What a great idea it was for the Japanese to attack Pearl Harbor. The Disney Company will probably make a fortune out of it. And ABC News is doing all it can to help.
Background item one: Pearl Harbor is a new movie produced by Disney's Touchstone Pictures.
Background item two: ABC News is also owned by Disney.
Background item three: The Japanese are nicer to us these days.
It is not news anymore when the news division of a major American company promotes the interests of another division of that major American company. But with the release of Pearl Harbor, the line between news and publicity is no longer a line at all — it's just this big smudge, overlapping here, receding there; messy, messy everywhere.
It should come as no surprise. About two weeks ago, Disney Chairman Michael Eisner sent a memo to all Disney staff employees. The subject: The importance of Pearl Harbor for everyone who owes his paycheck to Mickey Mouse. "I don't need to list the cast or give you the synopsis of the plot," Eisner wrote. "I will just give you the synopsis of the film's significance for our company: Enormous (enough said)."
As a source of inspiration, the Eisner memo does not rank with the Gettysburg Address or Churchill's World War II speeches to his fellow Brits. As a threat, though, it was superb.
ABC News' Good Morning America read the memo; it did a batch of interviews with stars of the movie. ABC News' World News Tonight and World News Now read the memo; they did reports on the 60th anniversary of the actual bombing. The ABC News specials unit read the memo; it brought David Brinkley out of retirement to update a previous documentary about Pearl Harbor. ABC News' This Week read the memo; it gave a plug or two to the Pearl Harbor-related material on ABCNews.com. And as for ABCNews.com, well, it found a few places where that line I mentioned earlier wasn't fuzzy enough and then smooshed it into total submission.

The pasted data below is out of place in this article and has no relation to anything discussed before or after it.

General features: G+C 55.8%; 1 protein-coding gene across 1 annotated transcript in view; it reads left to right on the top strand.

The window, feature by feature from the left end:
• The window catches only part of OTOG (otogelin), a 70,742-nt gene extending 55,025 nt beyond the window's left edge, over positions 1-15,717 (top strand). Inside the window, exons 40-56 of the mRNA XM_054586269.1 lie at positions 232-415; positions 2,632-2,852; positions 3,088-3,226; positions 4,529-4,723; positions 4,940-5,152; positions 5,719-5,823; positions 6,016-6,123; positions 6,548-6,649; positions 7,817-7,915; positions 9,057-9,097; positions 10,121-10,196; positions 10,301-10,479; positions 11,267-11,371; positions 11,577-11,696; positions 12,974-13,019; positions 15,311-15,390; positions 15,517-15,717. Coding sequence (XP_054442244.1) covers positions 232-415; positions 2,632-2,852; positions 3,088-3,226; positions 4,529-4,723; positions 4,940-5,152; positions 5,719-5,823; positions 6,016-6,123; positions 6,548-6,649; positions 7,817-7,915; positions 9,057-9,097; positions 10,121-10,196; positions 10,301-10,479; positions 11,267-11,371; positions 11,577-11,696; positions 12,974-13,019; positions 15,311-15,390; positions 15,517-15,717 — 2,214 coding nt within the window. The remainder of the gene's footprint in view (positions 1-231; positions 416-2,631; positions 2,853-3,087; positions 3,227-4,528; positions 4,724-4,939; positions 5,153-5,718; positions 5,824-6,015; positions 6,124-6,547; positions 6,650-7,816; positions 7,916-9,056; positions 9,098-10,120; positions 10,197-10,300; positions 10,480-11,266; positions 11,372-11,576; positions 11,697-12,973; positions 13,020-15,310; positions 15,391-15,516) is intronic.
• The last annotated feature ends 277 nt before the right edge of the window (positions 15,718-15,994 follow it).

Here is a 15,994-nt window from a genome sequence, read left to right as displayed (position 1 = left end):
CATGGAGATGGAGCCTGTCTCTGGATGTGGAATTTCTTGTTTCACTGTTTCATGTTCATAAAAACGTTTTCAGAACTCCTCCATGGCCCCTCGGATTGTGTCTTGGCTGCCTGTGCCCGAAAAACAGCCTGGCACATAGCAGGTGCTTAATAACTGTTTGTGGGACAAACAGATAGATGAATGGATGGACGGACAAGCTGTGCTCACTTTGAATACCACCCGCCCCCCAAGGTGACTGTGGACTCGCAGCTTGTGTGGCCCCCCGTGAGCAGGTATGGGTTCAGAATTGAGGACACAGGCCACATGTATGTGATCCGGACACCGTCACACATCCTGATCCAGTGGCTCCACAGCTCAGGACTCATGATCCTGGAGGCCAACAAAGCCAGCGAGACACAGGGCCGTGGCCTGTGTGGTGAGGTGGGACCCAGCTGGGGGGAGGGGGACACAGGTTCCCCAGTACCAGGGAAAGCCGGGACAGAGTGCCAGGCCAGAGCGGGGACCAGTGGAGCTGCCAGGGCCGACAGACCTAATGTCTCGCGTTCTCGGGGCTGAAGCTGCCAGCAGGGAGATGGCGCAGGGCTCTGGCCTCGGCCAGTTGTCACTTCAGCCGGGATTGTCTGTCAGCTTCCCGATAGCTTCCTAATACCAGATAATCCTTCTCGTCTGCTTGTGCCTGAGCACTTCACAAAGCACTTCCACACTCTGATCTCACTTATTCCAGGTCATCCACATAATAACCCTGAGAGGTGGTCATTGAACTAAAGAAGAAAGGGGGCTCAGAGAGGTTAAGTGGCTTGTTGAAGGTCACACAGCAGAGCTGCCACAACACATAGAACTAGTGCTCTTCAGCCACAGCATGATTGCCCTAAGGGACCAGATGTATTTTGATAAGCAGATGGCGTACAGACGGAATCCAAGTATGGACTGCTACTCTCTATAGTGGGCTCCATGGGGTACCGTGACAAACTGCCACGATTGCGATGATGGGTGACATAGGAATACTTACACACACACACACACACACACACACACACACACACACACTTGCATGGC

On correspondent Sam Donaldson's Webcast, a piece has been running that cuts back and forth between newsreel footage of the real Pearl Harbor and movie footage of the fake Pearl Harbor. It cuts back and forth between interviews with actual Pearl Harbor survivors and interviews with actual Pearl Harbor actors. The result is dizzying; there is too much movie hype to take the reality seriously, too much reality to pig out on the hype.
And speaking of pigging out: If you click on the right places on the ABCNews.com Web site, you can get a coupon for a free bag of popcorn. A small one, of course — the Pearl Harbor budget was more than the gross national product of the Third World and part of the Second; Disney can't be passing out huge quantities of free junk food.
Even more disreputable than the way ABC News is promoting the movie is the way it is promoting the promoting. The front page of the Web site has been running this headline:
The Attack on Pearl Harbor ...
Did the U.S. government have advance warning?
What did ABCNews.com find? Nothing. Everything in the Web site's report has been known to historians for at least a decade.
Pearl Harbor made a lot of money in its first weekend in release. Then it made a lot of money in its second weekend, which probably means that memo maven Michael Eisner has mellowed out.
But he should not be too mellow. By his shameless hucksterism, he and his accomplices have tarnished the image of ABC's news division, a term which these days seems to mean that the news is divided between actual journalism and corporate self-interest, and that the line between them is even more blurred, the more the latter gains ground.